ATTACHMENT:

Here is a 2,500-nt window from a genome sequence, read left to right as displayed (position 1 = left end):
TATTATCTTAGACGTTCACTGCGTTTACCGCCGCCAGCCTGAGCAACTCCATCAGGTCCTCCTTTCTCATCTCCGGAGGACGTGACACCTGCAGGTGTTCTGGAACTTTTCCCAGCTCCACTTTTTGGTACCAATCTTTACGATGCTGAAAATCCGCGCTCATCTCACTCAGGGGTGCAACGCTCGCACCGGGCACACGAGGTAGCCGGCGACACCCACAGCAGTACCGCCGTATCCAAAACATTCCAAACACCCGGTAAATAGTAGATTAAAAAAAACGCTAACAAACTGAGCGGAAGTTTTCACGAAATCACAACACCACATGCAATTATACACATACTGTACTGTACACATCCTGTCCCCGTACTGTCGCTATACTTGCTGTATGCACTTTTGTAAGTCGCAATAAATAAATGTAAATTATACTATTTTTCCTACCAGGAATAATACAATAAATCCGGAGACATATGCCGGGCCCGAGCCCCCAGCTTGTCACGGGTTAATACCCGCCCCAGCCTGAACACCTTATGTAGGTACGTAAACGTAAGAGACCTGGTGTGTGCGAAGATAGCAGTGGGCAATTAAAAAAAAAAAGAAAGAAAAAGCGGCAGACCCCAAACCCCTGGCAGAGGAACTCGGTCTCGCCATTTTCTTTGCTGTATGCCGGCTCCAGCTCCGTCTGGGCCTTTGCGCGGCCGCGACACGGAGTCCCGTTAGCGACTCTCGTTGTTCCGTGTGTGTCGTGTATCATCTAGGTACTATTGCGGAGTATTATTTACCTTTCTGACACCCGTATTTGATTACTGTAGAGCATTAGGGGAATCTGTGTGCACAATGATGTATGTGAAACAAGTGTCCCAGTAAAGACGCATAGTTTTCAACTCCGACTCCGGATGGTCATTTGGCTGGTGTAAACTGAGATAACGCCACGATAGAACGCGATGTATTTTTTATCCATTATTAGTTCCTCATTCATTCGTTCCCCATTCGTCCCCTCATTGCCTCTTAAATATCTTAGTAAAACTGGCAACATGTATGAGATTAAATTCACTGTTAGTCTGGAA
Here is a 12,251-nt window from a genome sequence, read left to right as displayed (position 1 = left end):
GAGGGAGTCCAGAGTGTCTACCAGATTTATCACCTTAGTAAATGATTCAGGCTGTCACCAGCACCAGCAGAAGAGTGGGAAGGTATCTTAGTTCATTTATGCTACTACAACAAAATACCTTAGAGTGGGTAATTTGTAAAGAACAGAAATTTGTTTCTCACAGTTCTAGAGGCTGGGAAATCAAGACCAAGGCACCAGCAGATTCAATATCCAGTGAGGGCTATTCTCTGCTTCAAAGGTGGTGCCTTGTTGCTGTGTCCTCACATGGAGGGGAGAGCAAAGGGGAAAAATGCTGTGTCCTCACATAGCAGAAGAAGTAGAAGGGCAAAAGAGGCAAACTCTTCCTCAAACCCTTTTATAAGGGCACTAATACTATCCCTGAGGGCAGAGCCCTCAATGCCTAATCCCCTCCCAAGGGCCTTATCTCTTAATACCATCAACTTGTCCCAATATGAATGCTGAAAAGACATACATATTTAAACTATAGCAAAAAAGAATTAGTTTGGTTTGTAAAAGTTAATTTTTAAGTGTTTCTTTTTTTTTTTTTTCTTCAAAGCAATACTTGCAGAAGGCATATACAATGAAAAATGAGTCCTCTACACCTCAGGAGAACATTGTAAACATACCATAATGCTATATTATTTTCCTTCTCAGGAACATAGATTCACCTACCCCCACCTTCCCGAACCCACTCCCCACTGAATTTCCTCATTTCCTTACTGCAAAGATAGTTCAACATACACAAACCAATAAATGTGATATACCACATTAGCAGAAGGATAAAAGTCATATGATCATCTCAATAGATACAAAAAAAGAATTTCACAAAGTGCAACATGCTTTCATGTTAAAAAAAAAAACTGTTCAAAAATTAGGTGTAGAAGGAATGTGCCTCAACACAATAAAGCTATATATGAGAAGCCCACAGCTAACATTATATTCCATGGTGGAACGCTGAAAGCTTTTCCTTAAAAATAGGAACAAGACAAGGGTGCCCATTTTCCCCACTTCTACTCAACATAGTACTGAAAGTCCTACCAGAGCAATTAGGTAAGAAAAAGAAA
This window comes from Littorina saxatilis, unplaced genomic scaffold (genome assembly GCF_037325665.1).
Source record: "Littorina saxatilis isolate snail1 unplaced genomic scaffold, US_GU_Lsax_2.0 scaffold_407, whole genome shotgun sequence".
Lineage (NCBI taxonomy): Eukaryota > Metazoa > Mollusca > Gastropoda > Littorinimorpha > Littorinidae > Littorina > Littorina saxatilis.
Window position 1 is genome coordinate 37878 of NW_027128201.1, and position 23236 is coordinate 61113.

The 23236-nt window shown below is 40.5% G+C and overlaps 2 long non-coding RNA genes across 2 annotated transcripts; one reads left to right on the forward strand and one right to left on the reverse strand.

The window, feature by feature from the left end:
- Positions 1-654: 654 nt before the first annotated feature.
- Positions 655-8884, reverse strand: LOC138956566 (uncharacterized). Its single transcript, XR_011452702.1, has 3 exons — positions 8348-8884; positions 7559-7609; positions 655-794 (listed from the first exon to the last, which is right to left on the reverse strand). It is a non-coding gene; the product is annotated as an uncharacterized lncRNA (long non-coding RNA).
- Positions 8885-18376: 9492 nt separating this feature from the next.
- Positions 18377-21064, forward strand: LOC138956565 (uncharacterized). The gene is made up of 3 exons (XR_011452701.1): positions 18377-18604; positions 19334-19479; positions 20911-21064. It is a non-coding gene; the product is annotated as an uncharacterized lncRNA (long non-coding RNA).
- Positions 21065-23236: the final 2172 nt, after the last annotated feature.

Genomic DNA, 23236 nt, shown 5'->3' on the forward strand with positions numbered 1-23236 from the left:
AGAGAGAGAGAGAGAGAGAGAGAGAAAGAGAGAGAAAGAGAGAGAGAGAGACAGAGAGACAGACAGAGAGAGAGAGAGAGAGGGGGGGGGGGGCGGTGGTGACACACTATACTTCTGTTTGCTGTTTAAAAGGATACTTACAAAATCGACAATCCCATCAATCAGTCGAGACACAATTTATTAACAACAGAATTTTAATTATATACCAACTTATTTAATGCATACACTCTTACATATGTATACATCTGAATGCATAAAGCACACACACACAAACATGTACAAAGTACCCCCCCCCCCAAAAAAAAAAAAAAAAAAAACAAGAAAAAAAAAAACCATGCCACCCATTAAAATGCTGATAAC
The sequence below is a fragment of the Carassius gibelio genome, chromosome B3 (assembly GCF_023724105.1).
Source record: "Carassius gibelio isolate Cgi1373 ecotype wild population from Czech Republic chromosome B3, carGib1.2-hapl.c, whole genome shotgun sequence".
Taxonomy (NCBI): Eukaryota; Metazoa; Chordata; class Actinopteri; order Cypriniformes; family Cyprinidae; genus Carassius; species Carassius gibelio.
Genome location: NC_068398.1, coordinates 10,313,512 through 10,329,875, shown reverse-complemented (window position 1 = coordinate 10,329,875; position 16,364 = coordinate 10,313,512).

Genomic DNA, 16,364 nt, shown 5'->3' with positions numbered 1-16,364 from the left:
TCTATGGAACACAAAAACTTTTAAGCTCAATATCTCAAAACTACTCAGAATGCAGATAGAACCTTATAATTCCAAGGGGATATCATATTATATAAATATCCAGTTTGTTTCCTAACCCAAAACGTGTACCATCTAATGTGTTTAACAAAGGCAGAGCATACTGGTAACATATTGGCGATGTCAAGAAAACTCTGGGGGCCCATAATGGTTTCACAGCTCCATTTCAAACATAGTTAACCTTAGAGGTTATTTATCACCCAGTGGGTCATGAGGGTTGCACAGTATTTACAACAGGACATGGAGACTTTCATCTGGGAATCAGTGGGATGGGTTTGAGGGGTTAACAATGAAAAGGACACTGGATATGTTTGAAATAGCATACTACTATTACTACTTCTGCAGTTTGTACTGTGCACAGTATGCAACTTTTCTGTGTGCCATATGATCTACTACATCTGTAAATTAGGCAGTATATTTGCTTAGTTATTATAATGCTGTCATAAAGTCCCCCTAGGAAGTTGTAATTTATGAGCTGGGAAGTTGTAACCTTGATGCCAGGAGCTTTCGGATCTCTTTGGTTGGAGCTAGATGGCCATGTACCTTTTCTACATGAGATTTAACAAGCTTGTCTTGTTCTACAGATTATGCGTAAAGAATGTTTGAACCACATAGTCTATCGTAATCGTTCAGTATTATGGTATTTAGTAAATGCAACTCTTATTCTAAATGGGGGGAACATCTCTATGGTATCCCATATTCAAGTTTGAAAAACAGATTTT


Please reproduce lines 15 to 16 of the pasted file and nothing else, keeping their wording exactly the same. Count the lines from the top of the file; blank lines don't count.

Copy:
- Positions 21065-23236: the final 2172 nt, after the last annotated feature.

Genomic DNA, 23236 nt, shown 5'->3' on the forward strand with positions numbered 1-23236 from the left: